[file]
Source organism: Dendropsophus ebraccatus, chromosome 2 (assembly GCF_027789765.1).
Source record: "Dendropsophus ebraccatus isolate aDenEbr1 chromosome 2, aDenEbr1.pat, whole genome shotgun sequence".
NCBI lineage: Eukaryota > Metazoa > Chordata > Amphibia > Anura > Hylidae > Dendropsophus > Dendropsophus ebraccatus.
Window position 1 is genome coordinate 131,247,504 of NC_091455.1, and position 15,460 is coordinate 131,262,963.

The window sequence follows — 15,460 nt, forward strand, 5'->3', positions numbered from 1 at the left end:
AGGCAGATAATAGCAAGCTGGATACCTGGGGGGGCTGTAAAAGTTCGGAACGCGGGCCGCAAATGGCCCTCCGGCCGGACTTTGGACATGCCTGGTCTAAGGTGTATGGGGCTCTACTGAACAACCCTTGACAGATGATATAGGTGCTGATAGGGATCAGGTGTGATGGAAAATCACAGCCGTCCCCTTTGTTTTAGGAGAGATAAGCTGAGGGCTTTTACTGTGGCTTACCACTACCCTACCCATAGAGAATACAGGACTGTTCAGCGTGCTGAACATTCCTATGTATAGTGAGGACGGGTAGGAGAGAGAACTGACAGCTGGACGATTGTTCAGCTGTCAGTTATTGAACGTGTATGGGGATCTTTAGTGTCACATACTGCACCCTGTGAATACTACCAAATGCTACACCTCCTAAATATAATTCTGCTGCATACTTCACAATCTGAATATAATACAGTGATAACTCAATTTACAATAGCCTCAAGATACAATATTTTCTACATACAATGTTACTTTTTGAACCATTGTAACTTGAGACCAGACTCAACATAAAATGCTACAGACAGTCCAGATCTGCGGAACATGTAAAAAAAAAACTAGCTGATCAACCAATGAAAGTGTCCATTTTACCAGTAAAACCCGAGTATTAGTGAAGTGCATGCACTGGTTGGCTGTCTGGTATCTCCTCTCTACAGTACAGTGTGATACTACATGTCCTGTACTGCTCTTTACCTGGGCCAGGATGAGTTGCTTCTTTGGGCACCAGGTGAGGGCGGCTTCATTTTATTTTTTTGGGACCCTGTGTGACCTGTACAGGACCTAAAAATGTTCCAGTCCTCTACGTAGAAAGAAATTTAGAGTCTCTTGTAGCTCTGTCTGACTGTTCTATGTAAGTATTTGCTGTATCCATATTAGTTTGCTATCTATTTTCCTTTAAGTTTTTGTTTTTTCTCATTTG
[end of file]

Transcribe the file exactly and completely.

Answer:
Source organism: Dendropsophus ebraccatus, chromosome 2 (assembly GCF_027789765.1).
Source record: "Dendropsophus ebraccatus isolate aDenEbr1 chromosome 2, aDenEbr1.pat, whole genome shotgun sequence".
NCBI lineage: Eukaryota > Metazoa > Chordata > Amphibia > Anura > Hylidae > Dendropsophus > Dendropsophus ebraccatus.
Window position 1 is genome coordinate 131,247,504 of NC_091455.1, and position 15,460 is coordinate 131,262,963.

The window sequence follows — 15,460 nt, forward strand, 5'->3', positions numbered from 1 at the left end:
AGGCAGATAATAGCAAGCTGGATACCTGGGGGGGCTGTAAAAGTTCGGAACGCGGGCCGCAAATGGCCCTCCGGCCGGACTTTGGACATGCCTGGTCTAAGGTGTATGGGGCTCTACTGAACAACCCTTGACAGATGATATAGGTGCTGATAGGGATCAGGTGTGATGGAAAATCACAGCCGTCCCCTTTGTTTTAGGAGAGATAAGCTGAGGGCTTTTACTGTGGCTTACCACTACCCTACCCATAGAGAATACAGGACTGTTCAGCGTGCTGAACATTCCTATGTATAGTGAGGACGGGTAGGAGAGAGAACTGACAGCTGGACGATTGTTCAGCTGTCAGTTATTGAACGTGTATGGGGATCTTTAGTGTCACATACTGCACCCTGTGAATACTACCAAATGCTACACCTCCTAAATATAATTCTGCTGCATACTTCACAATCTGAATATAATACAGTGATAACTCAATTTACAATAGCCTCAAGATACAATATTTTCTACATACAATGTTACTTTTTGAACCATTGTAACTTGAGACCAGACTCAACATAAAATGCTACAGACAGTCCAGATCTGCGGAACATGTAAAAAAAAAACTAGCTGATCAACCAATGAAAGTGTCCATTTTACCAGTAAAACCCGAGTATTAGTGAAGTGCATGCACTGGTTGGCTGTCTGGTATCTCCTCTCTACAGTACAGTGTGATACTACATGTCCTGTACTGCTCTTTACCTGGGCCAGGATGAGTTGCTTCTTTGGGCACCAGGTGAGGGCGGCTTCATTTTATTTTTTTGGGACCCTGTGTGACCTGTACAGGACCTAAAAATGTTCCAGTCCTCTACGTAGAAAGAAATTTAGAGTCTCTTGTAGCTCTGTCTGACTGTTCTATGTAAGTATTTGCTGTATCCATATTAGTTTGCTATCTATTTTCCTTTAAGTTTTTGTTTTTTCTCATTTG